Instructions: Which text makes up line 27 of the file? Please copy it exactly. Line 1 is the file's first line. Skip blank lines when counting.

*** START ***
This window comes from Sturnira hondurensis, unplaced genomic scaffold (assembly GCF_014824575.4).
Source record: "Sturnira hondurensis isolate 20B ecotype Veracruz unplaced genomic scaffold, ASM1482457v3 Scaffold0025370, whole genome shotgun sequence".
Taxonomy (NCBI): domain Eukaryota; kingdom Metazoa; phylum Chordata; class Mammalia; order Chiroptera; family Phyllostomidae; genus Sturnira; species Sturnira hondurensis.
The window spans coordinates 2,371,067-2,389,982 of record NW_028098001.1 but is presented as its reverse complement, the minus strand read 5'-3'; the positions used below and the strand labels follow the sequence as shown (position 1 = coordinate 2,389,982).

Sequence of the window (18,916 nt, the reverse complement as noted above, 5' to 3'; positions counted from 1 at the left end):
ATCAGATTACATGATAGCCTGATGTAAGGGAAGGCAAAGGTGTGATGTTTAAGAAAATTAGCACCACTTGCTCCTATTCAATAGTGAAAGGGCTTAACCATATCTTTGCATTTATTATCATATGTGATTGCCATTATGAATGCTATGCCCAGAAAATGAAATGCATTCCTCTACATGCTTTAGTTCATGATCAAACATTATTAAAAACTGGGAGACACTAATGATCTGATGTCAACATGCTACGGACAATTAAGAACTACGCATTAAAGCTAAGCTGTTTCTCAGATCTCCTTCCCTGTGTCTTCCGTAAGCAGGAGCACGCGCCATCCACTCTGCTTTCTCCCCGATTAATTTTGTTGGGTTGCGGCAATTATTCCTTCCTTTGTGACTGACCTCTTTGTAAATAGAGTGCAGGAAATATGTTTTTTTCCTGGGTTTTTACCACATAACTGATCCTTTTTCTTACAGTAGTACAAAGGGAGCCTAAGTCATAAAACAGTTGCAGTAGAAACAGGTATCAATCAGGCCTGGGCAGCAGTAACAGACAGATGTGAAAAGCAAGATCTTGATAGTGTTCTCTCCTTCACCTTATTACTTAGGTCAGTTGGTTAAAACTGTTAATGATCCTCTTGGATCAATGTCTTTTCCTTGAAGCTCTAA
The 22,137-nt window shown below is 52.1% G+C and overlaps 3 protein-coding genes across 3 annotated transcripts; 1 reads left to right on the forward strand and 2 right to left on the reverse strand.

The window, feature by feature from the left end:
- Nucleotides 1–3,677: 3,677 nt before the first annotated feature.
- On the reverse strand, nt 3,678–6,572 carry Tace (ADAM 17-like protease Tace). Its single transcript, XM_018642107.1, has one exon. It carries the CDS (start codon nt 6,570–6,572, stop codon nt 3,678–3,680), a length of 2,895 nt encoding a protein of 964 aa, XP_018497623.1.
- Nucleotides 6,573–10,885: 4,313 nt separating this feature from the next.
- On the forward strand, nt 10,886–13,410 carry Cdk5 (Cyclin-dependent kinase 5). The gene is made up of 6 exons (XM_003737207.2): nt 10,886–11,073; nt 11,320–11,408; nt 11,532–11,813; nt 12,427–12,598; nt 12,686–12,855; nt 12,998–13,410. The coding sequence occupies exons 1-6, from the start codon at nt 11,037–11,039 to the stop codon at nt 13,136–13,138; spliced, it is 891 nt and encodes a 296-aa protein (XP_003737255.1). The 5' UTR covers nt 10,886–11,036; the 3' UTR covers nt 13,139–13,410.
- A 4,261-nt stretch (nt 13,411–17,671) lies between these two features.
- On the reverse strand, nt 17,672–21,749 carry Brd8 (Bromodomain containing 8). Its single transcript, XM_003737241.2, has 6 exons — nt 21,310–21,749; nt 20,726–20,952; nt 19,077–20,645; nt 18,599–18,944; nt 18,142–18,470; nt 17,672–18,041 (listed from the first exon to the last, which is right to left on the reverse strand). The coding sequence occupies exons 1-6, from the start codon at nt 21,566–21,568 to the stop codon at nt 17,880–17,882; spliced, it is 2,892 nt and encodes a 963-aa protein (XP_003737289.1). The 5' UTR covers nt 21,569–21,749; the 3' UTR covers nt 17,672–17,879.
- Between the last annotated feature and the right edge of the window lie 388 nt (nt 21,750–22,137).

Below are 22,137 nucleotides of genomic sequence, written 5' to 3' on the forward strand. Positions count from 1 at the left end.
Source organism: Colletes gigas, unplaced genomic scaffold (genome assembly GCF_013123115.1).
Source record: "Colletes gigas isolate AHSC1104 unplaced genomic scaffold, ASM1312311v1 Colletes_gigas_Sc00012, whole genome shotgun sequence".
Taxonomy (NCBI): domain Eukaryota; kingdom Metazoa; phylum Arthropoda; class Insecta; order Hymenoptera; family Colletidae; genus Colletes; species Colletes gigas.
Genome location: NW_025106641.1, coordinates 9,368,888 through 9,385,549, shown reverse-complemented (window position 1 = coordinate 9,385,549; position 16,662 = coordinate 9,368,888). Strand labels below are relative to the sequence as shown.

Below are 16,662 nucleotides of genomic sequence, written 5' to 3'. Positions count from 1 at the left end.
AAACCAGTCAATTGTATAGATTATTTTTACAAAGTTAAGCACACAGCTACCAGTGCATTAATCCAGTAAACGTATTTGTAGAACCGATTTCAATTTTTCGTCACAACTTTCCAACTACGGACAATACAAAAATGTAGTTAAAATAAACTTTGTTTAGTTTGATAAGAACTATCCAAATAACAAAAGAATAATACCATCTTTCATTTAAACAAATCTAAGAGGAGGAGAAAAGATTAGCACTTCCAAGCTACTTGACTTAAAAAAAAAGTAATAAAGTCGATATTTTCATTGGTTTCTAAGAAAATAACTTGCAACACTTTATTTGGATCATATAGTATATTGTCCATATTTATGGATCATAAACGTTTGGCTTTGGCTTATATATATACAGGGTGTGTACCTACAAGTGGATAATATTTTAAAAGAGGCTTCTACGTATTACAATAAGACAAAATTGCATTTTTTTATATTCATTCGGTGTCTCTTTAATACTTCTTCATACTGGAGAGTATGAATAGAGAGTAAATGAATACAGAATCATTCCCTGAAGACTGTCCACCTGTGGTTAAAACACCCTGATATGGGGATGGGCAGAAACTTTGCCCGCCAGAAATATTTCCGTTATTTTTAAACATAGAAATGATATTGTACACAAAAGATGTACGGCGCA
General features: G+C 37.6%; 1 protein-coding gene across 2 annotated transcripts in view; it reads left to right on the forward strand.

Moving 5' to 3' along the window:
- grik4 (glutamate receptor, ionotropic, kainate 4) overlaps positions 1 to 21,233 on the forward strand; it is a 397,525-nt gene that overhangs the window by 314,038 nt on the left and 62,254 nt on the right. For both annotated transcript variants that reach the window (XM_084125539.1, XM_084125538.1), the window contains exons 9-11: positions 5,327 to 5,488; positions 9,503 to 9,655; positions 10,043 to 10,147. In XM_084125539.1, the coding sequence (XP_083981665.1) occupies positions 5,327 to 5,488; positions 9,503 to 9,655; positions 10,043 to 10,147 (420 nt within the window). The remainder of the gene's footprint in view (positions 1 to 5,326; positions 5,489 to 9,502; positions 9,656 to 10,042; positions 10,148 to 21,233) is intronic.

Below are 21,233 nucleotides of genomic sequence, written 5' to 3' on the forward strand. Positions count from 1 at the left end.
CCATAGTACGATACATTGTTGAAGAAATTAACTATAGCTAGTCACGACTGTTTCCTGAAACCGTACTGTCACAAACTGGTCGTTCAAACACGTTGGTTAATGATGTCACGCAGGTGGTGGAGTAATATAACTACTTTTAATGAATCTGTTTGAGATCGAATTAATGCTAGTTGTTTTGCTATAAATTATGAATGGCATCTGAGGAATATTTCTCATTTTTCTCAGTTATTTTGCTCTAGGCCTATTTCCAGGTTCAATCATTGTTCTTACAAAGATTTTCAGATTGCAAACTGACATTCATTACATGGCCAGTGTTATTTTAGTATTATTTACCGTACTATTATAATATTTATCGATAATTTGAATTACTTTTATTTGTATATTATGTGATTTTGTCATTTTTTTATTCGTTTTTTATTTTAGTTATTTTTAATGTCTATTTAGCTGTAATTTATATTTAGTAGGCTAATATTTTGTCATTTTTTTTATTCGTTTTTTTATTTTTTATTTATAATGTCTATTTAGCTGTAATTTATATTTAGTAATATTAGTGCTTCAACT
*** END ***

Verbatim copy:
CCATAGTACGATACATTGTTGAAGAAATTAACTATAGCTAGTCACGACTGTTTCCTGAAACCGTACTGTCACAAACTGGTCGTTCAAACACGTTGGTTAATGATGTCACGCAGGTGGTGGAGTAATATAACTACTTTTAATGAATCTGTTTGAGATCGAATTAATGCTAGTTGTTTTGCTATAAATTATGAATGGCATCTGAGGAATATTTCTCATTTTTCTCAGTTATTTTGCTCTAGGCCTATTTCCAGGTTCAATCATTGTTCTTACAAAGATTTTCAGATTGCAAACTGACATTCATTACATGGCCAGTGTTATTTTAGTATTATTTACCGTACTATTATAATATTTATCGATAATTTGAATTACTTTTATTTGTATATTATGTGATTTTGTCATTTTTTTATTCGTTTTTTATTTTAGTTATTTTTAATGTCTATTTAGCTGTAATTTATATTTAGTAGGCTAATATTTTGTCATTTTTTTTATTCGTTTTTTTATTTTTTATTTATAATGTCTATTTAGCTGTAATTTATATTTAGTAATATTAGTGCTTCAACT